Home Remedies for Mucus in the Throat
Mucus in the throat can cause a host of annoying issues, such as constant throat clearing, changes in voice tone and pitch, and coughing that may even keep you awake at night. Mucus, in general, is a very important substance that is intentionally produced in the body—and not only when you’re sick! On average the healthy adult body will produce about a liter of mucus every day. This sounds like a lot, right? Well it needs to be because it is responsible for several important tasks, such as keeping the nasal passages nice and moisturized as well as offering a protective barrier against dangerous or irritating substances like bacteria and dust. It even works as a built-in air moisturizing agent so that the sensitive tissues in the nose, mouth, and chest don’t dry out and become irritated.
What Causes Excess Mucus in the Throat?
Sometimes the environment that we’re in and the things that we put into our bodies can cause our excess mucus production, especially in the throat. Being in an environment where you are forced to inhale things that the body would deem to be irritants or toxins, such as dust, chemicals, smoke, gas, bacteria, and even pollen, can cause your body to trigger excess mucus to help protect the delicate tissues of the nasal passages. This can happen to everyone at some time, but is especially recurrent in people who are hypersensitive to inhaled irritants.
Dry air is another reason why you might produce extra mucus in the throat. This is kind of a reflex action that the body makes against excessive dryness that can result when we breathe in air that doesn’t contain enough moisture or humidity. This is a common problem in the winter when the air is not only naturally drier but when we tend to crank up the heating devices in our homes that also suck the moisture out of the air.
Sinusitis, the common cold, and allergies may cause the feeling of mucus in the throat due to post-nasal drip. This is a condition characterized by drainage the runs from the nose down the throat. Certain types of food as well as sensitivity to some food products can also cause excessive mucus production.
Avoid Foods that Encourage Mucus Production
There are some types of food that are well known for triggering mucus production. Milk and other dairy products are notorious for leaving a thickened feeling in the throat that is followed by large amounts of phlegm. Salt encourages water retention which can also aid in mucus buildup. If you have a lot of fried foods or fatty meat like pork and duck, then this could also be another reason why you are fighting off large amounts of mucus. If you suspect that you have a food allergy to items such as dairy, eggs, wheat, or gluten, then you might want to do a trial period in which you abstain from eating that food for a few weeks to see if it helps to clear up the excess phlegm in your nasal passages and throat.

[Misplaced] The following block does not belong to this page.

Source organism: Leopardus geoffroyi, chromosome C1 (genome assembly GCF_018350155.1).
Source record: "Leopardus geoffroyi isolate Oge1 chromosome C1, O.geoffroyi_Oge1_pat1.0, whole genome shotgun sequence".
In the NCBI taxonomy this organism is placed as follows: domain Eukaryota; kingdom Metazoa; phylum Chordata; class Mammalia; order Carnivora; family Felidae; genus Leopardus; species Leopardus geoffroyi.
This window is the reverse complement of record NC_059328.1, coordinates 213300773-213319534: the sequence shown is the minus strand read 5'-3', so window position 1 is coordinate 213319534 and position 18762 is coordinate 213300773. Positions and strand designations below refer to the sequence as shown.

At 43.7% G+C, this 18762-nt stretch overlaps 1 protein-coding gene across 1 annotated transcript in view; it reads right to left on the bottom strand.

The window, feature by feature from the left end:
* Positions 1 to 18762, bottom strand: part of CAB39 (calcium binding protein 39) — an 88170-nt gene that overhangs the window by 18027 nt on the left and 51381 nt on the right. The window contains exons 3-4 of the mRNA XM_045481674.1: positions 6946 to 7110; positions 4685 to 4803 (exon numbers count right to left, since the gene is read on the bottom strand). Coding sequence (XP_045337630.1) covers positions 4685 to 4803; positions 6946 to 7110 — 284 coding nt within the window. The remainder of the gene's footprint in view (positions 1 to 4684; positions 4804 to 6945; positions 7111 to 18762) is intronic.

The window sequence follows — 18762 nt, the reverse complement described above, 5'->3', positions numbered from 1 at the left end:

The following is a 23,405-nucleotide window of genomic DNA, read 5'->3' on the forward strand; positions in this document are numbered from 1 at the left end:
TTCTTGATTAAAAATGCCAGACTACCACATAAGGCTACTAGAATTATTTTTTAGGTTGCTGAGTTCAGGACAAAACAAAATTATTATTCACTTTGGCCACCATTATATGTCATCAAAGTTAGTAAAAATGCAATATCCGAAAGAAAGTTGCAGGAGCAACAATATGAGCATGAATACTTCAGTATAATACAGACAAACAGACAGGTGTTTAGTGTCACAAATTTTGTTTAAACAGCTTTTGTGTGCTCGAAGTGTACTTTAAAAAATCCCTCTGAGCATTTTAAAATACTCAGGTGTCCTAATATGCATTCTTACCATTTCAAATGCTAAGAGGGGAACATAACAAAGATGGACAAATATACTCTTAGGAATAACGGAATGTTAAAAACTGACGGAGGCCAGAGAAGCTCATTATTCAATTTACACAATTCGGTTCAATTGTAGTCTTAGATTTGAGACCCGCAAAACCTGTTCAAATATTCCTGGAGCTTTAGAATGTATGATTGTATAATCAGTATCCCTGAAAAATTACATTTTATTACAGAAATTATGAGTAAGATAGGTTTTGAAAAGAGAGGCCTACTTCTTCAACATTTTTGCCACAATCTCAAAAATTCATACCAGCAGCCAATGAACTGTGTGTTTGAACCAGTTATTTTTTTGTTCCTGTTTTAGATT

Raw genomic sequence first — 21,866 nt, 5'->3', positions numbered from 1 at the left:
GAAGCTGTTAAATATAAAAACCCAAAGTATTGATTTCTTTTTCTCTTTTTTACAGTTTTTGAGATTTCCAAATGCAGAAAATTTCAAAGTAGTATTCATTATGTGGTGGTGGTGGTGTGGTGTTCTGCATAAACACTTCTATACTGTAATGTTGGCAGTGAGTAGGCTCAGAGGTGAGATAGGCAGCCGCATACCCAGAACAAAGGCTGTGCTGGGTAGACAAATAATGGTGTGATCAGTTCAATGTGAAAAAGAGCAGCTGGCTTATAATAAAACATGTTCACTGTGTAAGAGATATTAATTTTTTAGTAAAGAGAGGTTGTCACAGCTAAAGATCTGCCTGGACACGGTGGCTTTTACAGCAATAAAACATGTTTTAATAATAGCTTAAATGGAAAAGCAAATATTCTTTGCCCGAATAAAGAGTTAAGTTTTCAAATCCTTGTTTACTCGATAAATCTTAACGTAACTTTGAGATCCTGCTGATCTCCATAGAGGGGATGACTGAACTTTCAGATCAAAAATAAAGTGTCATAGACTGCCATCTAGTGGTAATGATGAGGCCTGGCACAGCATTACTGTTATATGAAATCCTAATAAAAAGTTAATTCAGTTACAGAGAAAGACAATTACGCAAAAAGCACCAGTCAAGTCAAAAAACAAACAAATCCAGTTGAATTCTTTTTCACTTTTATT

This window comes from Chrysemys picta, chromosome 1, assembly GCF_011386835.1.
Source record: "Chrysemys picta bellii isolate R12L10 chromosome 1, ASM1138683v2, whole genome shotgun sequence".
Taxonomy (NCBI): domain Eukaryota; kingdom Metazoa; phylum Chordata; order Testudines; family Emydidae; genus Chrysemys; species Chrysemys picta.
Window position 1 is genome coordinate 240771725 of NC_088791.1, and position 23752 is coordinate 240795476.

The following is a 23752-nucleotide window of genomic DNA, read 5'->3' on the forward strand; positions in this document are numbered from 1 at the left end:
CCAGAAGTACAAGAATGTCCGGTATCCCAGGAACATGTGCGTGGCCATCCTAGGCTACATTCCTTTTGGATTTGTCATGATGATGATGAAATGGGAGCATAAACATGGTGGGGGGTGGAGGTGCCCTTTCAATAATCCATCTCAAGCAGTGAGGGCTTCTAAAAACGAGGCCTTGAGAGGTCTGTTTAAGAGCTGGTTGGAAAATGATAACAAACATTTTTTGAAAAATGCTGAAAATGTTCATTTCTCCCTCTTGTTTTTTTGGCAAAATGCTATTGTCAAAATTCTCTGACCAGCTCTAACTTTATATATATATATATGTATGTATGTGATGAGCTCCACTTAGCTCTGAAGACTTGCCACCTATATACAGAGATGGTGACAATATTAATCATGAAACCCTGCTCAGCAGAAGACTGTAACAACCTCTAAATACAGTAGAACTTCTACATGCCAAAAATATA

Sometimes a good old fashioned throat gargle can work wonders for cutting through thick or sticky mucus. It is an especially helpful tactic if you are recently getting over a cold because many throat gargles and mouth rinses have antibacterial properties that can help to wipe out any lingering bacteria that can contribute to your mucus problem. Any over the counter throat gargle will do to cut through and break up the mucus in your throat, but you can also make your own throat gargle using ingredients that you probably already have around the house. One such gargle can be made by combining one part apple cider vinegar to two parts water. Gargle this liquid for two to three minutes, three times a day until your symptoms improve. Another gargle that you can use is six ounces of warm water mixed with one tablespoon of salt. Gargle the mixture for a few minute but be sure not to swallow it!
Drink Plenty of Fluids
One mistake that many of us make when we have too much mucus in the throat is that we avoid liquids. Maybe it’s the fear of choking or the dislike of feeling the liquid trudge through the thick mucus, but in reality it can be just the thing you need to help break up the mucus so that your body can dispose of it properly. Warm drinks, like hot tea and cocoa, are great for loosening up the phlegm and water should be drank regularly to help push it down your throat to your stomach. Although it might be a bit of an inconvenience, try to keep a drink on you at all times until you see an improvement in you symptoms.
There’s nothing like a strong cup of ginger tea to clear up your throat. Ginger contains oleoresins which are actually one of the main ingredients in modern day cough medicines. Oleoresins increase the circulation of blood in the body which warms the tissues in the throat. As a result the mucus is able to detach from the throat and thin out. From there, your body can naturally pass and dissolve the mucus on its own. Ginger tea can be found in most grocery stores but you can also brew it yourself by boiling a bit of peeled ginger root for about ten minutes. Pour the liquid through a fine sieve and sweeten it with honey to taste.